WOL was an easy option years ago when there was just one setting in the BIOS to enable WOL. I gave up on it when there were multiple settings that had to be made in the BIOS to enable WOL and the correct sleep states to allow WOL to function, then setting the network adapter in Windows to enable WOL, just to discover the WOL still wouldn't turn-on a computer. Several years later, HP and other PC manufacturers discovered a bug in their BIOS's that required a update so that WOL would work. I haven't even bothered trying WOL after the BIOS updates, I just have users leave their computers on. If I want particular computers to be available for remote maintenance in the evenings, I will just enable the automatic turn-on at a specific time every day.
157 posts • joined 9 Feb 2016
You'll want to shut down the Windows Print Spooler service (yes, again): Another privilege escalation bug found
Re: Non-fix fix
I use mainly Linux at home because it works so much better than Windows for day-to-day activities. Unfortunately, I do have to use Windows for a few applications. Perhaps those might work under WINE in Linux, but I haven't tried as I prefer to use applications in the environment they were designed for.
The 'Linux is successful only because you don't have to pay to use it.." argument doesn't hold water. My computers came with Windows, so the cost is the same whether I am using Windows or Linux (in my case both since I use dual boot to get into either Linux or Windows).
Re: Strike three
Why wouldn't there be confusion with Libre Office, Open Office and Star Office. As I recall, Star Office was purchased by Sun way back when and made it available under the GPL as Open Office. When Oracle bought Sun and had control of Open Office, users got nervous and the Libre Office fork was born. After Oracle decided it couldn't rip-off unsuspecting computer users, it abandoned Open Office and Apache Open Office resulted.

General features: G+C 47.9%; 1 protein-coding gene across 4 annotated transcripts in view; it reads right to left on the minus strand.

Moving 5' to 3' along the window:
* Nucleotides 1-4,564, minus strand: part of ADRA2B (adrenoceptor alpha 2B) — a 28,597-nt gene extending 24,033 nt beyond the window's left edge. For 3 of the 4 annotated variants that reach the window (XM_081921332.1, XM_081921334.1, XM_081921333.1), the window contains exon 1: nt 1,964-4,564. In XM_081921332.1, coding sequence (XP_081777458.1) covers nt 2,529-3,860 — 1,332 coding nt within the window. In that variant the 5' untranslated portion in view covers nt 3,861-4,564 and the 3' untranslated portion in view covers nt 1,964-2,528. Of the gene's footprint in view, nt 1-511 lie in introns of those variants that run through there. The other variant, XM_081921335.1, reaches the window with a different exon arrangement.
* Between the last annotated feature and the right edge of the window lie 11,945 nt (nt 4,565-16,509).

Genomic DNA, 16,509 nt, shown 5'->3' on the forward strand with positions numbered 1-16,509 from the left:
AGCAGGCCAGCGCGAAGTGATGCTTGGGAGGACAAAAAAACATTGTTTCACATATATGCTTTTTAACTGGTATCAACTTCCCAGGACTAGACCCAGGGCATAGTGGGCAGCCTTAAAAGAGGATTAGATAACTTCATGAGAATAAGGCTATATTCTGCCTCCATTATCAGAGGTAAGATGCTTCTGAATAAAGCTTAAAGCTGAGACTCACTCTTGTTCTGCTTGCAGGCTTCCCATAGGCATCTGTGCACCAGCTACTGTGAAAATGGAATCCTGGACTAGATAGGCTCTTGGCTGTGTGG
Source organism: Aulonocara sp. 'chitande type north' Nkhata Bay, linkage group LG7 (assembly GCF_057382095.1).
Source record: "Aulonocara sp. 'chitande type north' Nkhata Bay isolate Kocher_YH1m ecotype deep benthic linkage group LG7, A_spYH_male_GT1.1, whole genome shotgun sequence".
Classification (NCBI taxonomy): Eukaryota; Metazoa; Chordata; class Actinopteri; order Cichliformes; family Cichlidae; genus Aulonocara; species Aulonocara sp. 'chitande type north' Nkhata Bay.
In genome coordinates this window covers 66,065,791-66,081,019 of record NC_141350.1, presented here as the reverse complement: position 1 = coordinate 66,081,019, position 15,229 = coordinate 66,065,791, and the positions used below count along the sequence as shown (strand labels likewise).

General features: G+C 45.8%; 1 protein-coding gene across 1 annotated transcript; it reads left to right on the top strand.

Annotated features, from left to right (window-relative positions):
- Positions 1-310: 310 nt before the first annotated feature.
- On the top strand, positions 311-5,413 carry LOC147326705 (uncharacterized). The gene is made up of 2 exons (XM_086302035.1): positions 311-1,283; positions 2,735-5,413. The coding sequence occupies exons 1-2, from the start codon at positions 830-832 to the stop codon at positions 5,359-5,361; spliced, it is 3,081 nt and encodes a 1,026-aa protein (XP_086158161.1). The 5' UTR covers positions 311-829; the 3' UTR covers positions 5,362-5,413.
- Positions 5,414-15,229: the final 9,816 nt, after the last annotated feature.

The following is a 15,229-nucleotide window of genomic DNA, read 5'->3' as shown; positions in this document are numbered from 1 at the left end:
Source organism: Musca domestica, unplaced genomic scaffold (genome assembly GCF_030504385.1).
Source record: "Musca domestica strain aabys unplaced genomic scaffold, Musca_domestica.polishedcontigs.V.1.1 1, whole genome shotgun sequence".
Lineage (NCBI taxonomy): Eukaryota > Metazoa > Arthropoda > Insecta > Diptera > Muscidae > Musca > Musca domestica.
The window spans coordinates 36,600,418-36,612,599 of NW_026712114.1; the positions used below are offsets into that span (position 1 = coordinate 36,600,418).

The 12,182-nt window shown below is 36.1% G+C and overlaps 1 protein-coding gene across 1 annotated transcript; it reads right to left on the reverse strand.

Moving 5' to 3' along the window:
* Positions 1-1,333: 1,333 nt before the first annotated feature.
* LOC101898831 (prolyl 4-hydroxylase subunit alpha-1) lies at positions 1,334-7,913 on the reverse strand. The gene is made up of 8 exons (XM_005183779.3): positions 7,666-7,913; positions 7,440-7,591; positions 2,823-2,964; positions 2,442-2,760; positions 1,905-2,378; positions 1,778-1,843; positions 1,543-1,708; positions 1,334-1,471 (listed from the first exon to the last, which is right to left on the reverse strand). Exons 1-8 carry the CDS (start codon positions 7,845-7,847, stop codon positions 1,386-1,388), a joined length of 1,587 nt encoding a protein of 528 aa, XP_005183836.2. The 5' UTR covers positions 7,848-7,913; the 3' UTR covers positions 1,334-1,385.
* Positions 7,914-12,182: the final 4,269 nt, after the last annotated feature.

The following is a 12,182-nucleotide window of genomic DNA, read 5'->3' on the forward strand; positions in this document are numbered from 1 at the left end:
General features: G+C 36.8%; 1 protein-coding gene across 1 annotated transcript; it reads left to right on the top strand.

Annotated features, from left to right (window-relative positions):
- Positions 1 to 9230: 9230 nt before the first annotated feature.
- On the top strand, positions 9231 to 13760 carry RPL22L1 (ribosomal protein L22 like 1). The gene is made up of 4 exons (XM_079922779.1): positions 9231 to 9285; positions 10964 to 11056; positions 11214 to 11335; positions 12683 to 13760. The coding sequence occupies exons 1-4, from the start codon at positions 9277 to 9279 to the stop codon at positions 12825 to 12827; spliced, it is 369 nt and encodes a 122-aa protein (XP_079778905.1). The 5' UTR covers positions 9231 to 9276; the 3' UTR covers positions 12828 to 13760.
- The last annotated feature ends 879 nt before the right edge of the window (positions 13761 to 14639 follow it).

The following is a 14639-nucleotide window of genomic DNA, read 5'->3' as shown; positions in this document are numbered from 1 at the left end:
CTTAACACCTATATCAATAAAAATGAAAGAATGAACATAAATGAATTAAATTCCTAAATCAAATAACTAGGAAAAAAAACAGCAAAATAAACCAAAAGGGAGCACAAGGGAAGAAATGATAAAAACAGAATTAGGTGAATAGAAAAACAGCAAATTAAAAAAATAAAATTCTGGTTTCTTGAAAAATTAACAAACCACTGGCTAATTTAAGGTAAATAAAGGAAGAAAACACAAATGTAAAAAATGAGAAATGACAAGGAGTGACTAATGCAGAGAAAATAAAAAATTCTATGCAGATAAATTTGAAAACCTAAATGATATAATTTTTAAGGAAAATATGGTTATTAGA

So yes, there may be confusion, because they are indeed related.
We don't know why it's there, we don't know what it does – all we know is that the button makes everything OK again
Re: The knob......
At one assignment in the US Air Force, my office was in a hangar office with a poorly designed environmental control system. In the winter, the heat would never come on, so had to work with gloves, hat, winter coat and boots to stay warm. Temperatures would get down to into the 30's (F) quite often in the offices. However in the summer, the air conditioning would seldom come-on and the system would detect a fault with the system and go into a "failsafe" mode to keep water in the pipes from freezing. One day with temperatures exceeding 100F outside, the system went into a failsafe mode. It got so hot in the offices that many of the thermometers (the old style alcohol filled) blew off their tops. I was in an office there for a little more than a year and they were never able to fix the system.
Re: The light..
Several years ago I purchased a new laptop which had a totally worthless power indicator. As I recall, when the power supply was plugged in and the battery was charging, the power light would glow (white LED). When the battery was fully charged, the LED would turn-off. If the power supply was disconnected or if power to the power supply was turned-off, the LED would stay dark until the battery was almost completely discharged, then the LED would once again light-up (it was a white-only LED). There was no way to tell if the laptop was charging or discharging at that point. After talking to the manufacturer tech support, they assured me that was how it was supposed to work. I took that piece of garbage back for a full refund.
I too hate the "install and reboot" that Microsoft insists on doing without my input. A couple days ago I started a hard drive test which takes several hours. A few hours later I checked in on the progress and the computer was waiting for someone to login after an update and reboot. While I should have gone into the settings and told it to wait 7 days for updates to resume, I shouldn't have to do that. I should get a message telling me updates are waiting and give me the option to update now or not update until I say to update. I had two users who were prompted to give a time to reboot so a release upgrade could occur. They gave a 1 a.m. time to reboot. They did this around 9 a.m. As soon as they approved that time, the computers started the upgrade process, since 1 a.m. had already occured. They were unable to use their computers for a couple hours.
Re: How about.....